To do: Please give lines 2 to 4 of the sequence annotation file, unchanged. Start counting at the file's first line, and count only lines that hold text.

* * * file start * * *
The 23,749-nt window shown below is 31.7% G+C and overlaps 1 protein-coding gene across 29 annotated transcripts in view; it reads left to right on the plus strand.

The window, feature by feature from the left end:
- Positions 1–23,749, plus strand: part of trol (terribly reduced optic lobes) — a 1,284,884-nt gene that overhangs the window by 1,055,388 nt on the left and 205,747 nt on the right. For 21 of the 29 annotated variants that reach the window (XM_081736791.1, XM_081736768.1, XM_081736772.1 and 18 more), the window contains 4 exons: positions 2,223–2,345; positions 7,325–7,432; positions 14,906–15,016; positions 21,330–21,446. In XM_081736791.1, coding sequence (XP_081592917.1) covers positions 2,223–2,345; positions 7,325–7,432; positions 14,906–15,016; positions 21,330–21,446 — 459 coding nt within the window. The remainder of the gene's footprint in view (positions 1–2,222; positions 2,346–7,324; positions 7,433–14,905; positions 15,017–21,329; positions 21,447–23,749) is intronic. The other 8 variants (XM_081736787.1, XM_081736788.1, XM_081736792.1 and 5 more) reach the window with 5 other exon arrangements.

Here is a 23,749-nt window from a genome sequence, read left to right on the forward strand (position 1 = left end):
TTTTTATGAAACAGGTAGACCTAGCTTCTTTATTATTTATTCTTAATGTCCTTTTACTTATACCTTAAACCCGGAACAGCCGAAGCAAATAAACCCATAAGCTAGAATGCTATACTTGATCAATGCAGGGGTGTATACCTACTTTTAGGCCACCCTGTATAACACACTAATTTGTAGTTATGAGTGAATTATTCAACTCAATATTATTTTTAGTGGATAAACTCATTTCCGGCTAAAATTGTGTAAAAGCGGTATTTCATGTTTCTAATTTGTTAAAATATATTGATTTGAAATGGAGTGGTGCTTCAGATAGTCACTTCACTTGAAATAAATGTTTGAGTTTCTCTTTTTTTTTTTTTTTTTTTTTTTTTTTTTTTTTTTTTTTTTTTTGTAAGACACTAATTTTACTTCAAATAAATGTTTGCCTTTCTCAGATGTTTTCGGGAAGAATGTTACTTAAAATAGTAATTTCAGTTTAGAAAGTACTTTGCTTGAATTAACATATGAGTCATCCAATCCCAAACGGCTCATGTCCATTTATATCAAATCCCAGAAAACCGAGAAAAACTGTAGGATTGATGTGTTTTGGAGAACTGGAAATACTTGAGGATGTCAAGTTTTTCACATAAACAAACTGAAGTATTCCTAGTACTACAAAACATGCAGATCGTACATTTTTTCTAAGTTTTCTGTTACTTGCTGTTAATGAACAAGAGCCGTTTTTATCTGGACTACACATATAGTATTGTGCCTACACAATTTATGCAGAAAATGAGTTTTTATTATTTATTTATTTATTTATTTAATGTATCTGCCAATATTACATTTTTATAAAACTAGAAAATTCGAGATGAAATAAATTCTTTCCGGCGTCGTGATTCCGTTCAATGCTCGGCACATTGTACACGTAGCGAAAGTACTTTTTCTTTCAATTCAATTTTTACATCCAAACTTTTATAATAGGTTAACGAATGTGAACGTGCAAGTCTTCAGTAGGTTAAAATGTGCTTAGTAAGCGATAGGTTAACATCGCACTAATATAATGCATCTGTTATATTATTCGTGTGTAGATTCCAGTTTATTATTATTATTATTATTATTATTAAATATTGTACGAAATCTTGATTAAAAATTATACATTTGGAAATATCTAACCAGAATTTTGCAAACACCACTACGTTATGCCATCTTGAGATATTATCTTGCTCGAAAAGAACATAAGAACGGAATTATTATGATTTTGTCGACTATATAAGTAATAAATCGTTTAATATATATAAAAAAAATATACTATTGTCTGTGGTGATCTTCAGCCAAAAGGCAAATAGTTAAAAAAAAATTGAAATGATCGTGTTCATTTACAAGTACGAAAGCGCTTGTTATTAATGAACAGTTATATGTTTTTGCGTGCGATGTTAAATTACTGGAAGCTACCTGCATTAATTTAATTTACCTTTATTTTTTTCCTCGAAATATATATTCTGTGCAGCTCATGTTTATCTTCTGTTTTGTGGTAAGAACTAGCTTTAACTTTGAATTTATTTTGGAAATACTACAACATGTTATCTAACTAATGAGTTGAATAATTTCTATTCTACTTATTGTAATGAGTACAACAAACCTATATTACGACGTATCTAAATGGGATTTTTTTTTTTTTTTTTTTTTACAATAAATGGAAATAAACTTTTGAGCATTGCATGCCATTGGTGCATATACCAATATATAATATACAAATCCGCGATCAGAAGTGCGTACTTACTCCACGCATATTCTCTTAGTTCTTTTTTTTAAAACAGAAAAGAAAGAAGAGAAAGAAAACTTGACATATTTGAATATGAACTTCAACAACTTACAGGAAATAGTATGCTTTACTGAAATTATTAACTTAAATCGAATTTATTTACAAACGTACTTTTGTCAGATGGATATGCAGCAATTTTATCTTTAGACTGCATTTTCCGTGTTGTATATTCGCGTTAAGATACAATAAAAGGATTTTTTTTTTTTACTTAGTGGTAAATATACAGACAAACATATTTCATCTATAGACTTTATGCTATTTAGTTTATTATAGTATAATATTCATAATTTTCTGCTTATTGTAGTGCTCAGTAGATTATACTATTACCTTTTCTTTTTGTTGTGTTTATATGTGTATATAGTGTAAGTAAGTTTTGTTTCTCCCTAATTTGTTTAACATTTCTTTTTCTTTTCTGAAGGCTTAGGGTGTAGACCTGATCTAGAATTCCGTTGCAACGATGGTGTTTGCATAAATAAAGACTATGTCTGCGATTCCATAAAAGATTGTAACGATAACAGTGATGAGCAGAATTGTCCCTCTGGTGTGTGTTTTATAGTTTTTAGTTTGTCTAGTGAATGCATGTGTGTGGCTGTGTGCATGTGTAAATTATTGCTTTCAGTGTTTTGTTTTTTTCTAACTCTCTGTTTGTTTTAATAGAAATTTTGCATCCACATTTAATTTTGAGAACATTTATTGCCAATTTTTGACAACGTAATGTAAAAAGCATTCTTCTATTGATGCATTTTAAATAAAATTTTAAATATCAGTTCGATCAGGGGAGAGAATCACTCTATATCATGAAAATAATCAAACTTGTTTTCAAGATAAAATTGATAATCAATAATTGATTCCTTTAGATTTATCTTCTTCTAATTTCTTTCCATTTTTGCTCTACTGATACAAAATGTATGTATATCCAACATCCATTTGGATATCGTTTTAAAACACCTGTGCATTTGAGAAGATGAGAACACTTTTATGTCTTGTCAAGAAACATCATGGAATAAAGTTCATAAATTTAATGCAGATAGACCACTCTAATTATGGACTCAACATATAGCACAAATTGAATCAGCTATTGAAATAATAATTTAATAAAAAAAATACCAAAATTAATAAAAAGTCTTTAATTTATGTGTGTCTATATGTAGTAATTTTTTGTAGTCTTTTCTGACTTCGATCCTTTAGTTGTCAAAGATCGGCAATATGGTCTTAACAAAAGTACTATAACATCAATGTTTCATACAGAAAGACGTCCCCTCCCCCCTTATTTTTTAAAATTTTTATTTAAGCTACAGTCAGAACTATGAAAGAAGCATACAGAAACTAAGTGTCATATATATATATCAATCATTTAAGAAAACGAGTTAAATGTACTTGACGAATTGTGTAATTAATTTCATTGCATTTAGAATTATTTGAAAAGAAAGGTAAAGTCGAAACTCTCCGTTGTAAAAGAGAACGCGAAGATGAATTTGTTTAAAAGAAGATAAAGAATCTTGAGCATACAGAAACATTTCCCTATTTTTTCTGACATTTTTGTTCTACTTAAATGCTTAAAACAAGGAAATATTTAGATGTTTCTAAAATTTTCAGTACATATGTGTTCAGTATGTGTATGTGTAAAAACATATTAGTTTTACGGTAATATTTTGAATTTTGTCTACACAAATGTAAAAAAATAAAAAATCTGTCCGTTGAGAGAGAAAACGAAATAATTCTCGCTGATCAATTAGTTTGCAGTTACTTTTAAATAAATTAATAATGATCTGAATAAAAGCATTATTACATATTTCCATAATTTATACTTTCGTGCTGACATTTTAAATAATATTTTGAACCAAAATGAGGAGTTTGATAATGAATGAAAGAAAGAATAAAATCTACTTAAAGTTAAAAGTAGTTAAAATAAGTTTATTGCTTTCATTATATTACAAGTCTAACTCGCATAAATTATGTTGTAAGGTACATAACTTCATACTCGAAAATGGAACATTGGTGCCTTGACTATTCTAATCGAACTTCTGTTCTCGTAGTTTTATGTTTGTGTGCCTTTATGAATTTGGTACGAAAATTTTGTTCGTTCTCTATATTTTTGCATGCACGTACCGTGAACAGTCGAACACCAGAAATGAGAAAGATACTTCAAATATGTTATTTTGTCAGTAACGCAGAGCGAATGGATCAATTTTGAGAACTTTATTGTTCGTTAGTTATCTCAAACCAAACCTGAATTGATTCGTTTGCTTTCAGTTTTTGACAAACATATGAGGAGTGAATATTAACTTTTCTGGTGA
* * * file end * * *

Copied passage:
The window, feature by feature from the left end:
- Positions 1–23,749, plus strand: part of trol (terribly reduced optic lobes) — a 1,284,884-nt gene that overhangs the window by 1,055,388 nt on the left and 205,747 nt on the right. For 21 of the 29 annotated variants that reach the window (XM_081736791.1, XM_081736768.1, XM_081736772.1 and 18 more), the window contains 4 exons: positions 2,223–2,345; positions 7,325–7,432; positions 14,906–15,016; positions 21,330–21,446. In XM_081736791.1, coding sequence (XP_081592917.1) covers positions 2,223–2,345; positions 7,325–7,432; positions 14,906–15,016; positions 21,330–21,446 — 459 coding nt within the window. The remainder of the gene's footprint in view (positions 1–2,222; positions 2,346–7,324; positions 7,433–14,905; positions 15,017–21,329; positions 21,447–23,749) is intronic. The other 8 variants (XM_081736787.1, XM_081736788.1, XM_081736792.1 and 5 more) reach the window with 5 other exon arrangements.

Here is a 23,749-nt window from a genome sequence, read left to right on the forward strand (position 1 = left end):